When David feels ready, I hope he'll open that experiment up for you all to see.

Yes, this will be tricky. But I think it's essential. If you don't fill this need, somebody else will, and your own voice will be increasingly marginalized.
– Howard Weaver
The art of talk

I have long thought there was much for us to learn from ESPN.

The network doesn't do everything well; despite some exceptions, it isn't much for investigative journalism, for example. It seems tone deaf on occasion, as when it allowed Barry Bonds unfettered air for his point of view while controversy swirled around him everywhere else.

But as a demonstration of enthusiasm and focused energy, it has no peer. There's a palpable sense of fun in every Sports Center broadcast, of staffer's expertise and deep knowledge, of precision calibration of what the audience wants.

I wish our sports sections had half the energy and excitement.

Now there's an intriguing story from NPR about another enviable aspect of ESPN: the training course it mandates to teach staffers how to interview.

Nut graph:

Now, every single editorial employee at ESPN is expected to attend a three-day seminar, where they encounter a lanky, slightly awkward 58-year-old man with little flash. In his efforts to illustrate what he considers the "seven deadly sins of interviewing," John Sawatsky methodically eviscerates the nation's most prominent television journalists.

"I want to change the culture of the journalistic interview," Sawatsky says. "We interview no better now than we did 30 years ago. In some ways, we interview worse."

You can read a transcript of the David Folkenflik story (and listen to some audio about interviewing technique) at this link.
–Howard Weaver

Monday, August 14, 2006

Assault on the press

We've talked some here about the corrosive effect created by constant attacks on press. The noise machine powered by ideological bloggers, hysterical talk show hosts and partisan news organizations trumpets our failings (real and imagined) 24/7.

But the bigger threat by far comes from a much more potent source: the government of the United States. New Yorker editor David Remnick does a fine job of detailing that in a brief Talk Of The Town piece you can find here.

Here's a frightening sample:

In the past six years, the Administration and its surrogates have issued a stream of disinformation about intelligence an Iraq; paid friendly “columnists” like Armstrong Williams and Maggie Gallagher tens of thousands of dollars to parrot the White House line; accredited to the White House press corps a phony journalist and ex-prostitute (Jeff “Bulldog” Gannon, a.k.a. James Dal Guckert) as a reliable pitcher of softball questions; tightened Freedom of Information Act restrictions; and pioneered a genre of fake news via packaged video “reports.” The President has held fewer solo news conference than any of his modern predecessors The Vice-President kept the Times reporter off his plane because he didn’t like the paper’s coverage...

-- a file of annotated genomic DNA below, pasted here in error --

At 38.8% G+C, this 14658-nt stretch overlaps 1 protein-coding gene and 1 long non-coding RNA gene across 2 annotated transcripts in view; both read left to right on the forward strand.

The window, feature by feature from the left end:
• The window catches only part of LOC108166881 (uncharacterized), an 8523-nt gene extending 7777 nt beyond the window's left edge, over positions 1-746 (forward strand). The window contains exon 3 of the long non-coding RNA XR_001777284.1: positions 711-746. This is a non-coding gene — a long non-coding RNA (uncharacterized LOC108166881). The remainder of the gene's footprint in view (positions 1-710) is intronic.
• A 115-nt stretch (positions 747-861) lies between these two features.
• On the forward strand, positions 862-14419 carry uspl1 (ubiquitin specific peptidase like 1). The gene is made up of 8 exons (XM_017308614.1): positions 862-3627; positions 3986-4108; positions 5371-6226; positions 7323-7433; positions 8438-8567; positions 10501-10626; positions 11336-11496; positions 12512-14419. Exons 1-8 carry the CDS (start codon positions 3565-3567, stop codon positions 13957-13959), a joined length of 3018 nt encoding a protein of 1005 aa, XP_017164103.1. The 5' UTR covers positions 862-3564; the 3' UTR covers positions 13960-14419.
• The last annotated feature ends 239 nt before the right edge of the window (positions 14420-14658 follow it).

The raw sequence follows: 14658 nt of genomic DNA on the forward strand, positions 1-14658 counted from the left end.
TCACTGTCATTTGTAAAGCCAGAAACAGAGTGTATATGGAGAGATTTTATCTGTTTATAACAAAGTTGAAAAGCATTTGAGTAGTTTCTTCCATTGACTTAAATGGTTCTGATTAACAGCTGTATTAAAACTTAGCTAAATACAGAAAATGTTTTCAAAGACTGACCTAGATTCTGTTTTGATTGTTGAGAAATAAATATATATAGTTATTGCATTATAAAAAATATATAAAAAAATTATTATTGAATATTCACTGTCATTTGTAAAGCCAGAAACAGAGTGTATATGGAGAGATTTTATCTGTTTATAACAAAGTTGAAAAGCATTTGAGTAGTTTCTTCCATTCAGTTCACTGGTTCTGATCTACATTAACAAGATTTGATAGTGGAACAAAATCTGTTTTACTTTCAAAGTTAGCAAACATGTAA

I was raised in the "never let 'em see you sweat" era of newspapers. "We stand by our story," you said in public. On a panel discussion you might venture as far as, "The journalism speaks for itself."

That's not cutting it any more. It's past time to fight back.
–Howard Weaver

Sunday, August 06, 2006

About trust and transparency

Here's a link to a story from AP about the survey that found half the adults in America believing that there were WMDs in Iraq just before our invasion.

My own view is reflected in this quote:
"I'm flabbergasted," said Michael Massing, a media critic whose writings dissected the largely unquestioning U.S. news reporting on the Bush administration's shaky WMD claims in 2002-03.

"This finding just has to cause despair among those of us who hope for an informed public able to draw reasonable conclusions based on evidence," Massing said.

So, what are we going to do about this?

We talked about transparency and wasy to "build and maintain reader trust" at a McClatchy meeting about a year ago. I made some notes about ideas that surfaced, including these:

• Greater transparency however possible
o Invite readers to a-1 budget meetings
o Pubish statement of purpose regularly
• On front page?
o Ask readers to hold us accountable
o Public editors
o Accuracy questionnaires
• Use web as authentication (eg publish transcripts, back-up documentation for controversial stories)